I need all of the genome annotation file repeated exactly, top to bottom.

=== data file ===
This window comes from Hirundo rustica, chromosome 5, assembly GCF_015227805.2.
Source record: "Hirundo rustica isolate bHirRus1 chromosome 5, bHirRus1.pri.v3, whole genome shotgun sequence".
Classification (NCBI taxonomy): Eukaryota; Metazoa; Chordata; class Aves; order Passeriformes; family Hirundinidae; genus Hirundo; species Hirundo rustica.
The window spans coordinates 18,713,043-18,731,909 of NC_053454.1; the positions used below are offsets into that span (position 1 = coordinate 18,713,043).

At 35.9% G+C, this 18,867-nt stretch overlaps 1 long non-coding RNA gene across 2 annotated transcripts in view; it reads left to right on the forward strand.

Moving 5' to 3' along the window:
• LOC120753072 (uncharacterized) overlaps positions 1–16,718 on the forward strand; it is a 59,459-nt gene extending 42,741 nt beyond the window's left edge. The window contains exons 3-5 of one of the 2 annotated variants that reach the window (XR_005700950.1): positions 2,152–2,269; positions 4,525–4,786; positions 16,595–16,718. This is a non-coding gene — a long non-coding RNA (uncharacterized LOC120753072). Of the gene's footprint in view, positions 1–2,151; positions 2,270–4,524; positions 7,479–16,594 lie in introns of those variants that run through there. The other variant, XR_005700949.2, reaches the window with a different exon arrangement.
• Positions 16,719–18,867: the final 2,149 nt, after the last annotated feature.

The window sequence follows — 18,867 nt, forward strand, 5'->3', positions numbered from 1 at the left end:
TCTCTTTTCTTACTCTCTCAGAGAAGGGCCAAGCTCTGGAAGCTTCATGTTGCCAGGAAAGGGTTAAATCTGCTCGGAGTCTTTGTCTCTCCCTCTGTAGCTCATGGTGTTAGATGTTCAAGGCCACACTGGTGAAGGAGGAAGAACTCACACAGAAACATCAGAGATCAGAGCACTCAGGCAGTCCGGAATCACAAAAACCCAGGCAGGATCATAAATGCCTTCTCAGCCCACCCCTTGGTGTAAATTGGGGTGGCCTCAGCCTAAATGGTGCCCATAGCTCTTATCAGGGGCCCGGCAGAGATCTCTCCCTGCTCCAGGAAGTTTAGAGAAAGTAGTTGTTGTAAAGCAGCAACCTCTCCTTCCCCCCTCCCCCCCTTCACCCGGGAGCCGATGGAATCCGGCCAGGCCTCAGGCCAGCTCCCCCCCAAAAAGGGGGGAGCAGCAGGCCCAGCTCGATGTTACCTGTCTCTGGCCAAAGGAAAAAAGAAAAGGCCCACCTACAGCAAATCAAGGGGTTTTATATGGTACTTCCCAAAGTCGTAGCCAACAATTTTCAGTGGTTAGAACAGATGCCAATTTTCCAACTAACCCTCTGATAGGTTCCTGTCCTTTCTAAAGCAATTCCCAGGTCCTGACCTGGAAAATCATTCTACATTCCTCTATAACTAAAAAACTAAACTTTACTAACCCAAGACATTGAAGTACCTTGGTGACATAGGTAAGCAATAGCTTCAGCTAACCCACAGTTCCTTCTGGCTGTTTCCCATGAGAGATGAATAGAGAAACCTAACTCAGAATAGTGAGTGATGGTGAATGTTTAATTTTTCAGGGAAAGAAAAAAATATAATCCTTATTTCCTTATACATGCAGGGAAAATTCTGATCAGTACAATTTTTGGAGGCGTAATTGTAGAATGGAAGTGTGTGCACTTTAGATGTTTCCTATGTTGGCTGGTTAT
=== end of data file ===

This window comes from Hirundo rustica, chromosome 5, assembly GCF_015227805.2.
Source record: "Hirundo rustica isolate bHirRus1 chromosome 5, bHirRus1.pri.v3, whole genome shotgun sequence".
Classification (NCBI taxonomy): Eukaryota; Metazoa; Chordata; class Aves; order Passeriformes; family Hirundinidae; genus Hirundo; species Hirundo rustica.
The window spans coordinates 18,713,043-18,731,909 of NC_053454.1; the positions used below are offsets into that span (position 1 = coordinate 18,713,043).

At 35.9% G+C, this 18,867-nt stretch overlaps 1 long non-coding RNA gene across 2 annotated transcripts in view; it reads left to right on the forward strand.

Moving 5' to 3' along the window:
• LOC120753072 (uncharacterized) overlaps positions 1–16,718 on the forward strand; it is a 59,459-nt gene extending 42,741 nt beyond the window's left edge. The window contains exons 3-5 of one of the 2 annotated variants that reach the window (XR_005700950.1): positions 2,152–2,269; positions 4,525–4,786; positions 16,595–16,718. This is a non-coding gene — a long non-coding RNA (uncharacterized LOC120753072). Of the gene's footprint in view, positions 1–2,151; positions 2,270–4,524; positions 7,479–16,594 lie in introns of those variants that run through there. The other variant, XR_005700949.2, reaches the window with a different exon arrangement.
• Positions 16,719–18,867: the final 2,149 nt, after the last annotated feature.

The window sequence follows — 18,867 nt, forward strand, 5'->3', positions numbered from 1 at the left end:
TCTCTTTTCTTACTCTCTCAGAGAAGGGCCAAGCTCTGGAAGCTTCATGTTGCCAGGAAAGGGTTAAATCTGCTCGGAGTCTTTGTCTCTCCCTCTGTAGCTCATGGTGTTAGATGTTCAAGGCCACACTGGTGAAGGAGGAAGAACTCACACAGAAACATCAGAGATCAGAGCACTCAGGCAGTCCGGAATCACAAAAACCCAGGCAGGATCATAAATGCCTTCTCAGCCCACCCCTTGGTGTAAATTGGGGTGGCCTCAGCCTAAATGGTGCCCATAGCTCTTATCAGGGGCCCGGCAGAGATCTCTCCCTGCTCCAGGAAGTTTAGAGAAAGTAGTTGTTGTAAAGCAGCAACCTCTCCTTCCCCCCTCCCCCCCTTCACCCGGGAGCCGATGGAATCCGGCCAGGCCTCAGGCCAGCTCCCCCCCAAAAAGGGGGGAGCAGCAGGCCCAGCTCGATGTTACCTGTCTCTGGCCAAAGGAAAAAAGAAAAGGCCCACCTACAGCAAATCAAGGGGTTTTATATGGTACTTCCCAAAGTCGTAGCCAACAATTTTCAGTGGTTAGAACAGATGCCAATTTTCCAACTAACCCTCTGATAGGTTCCTGTCCTTTCTAAAGCAATTCCCAGGTCCTGACCTGGAAAATCATTCTACATTCCTCTATAACTAAAAAACTAAACTTTACTAACCCAAGACATTGAAGTACCTTGGTGACATAGGTAAGCAATAGCTTCAGCTAACCCACAGTTCCTTCTGGCTGTTTCCCATGAGAGATGAATAGAGAAACCTAACTCAGAATAGTGAGTGATGGTGAATGTTTAATTTTTCAGGGAAAGAAAAAAATATAATCCTTATTTCCTTATACATGCAGGGAAAATTCTGATCAGTACAATTTTTGGAGGCGTAATTGTAGAATGGAAGTGTGTGCACTTTAGATGTTTCCTATGTTGGCTGGTTAT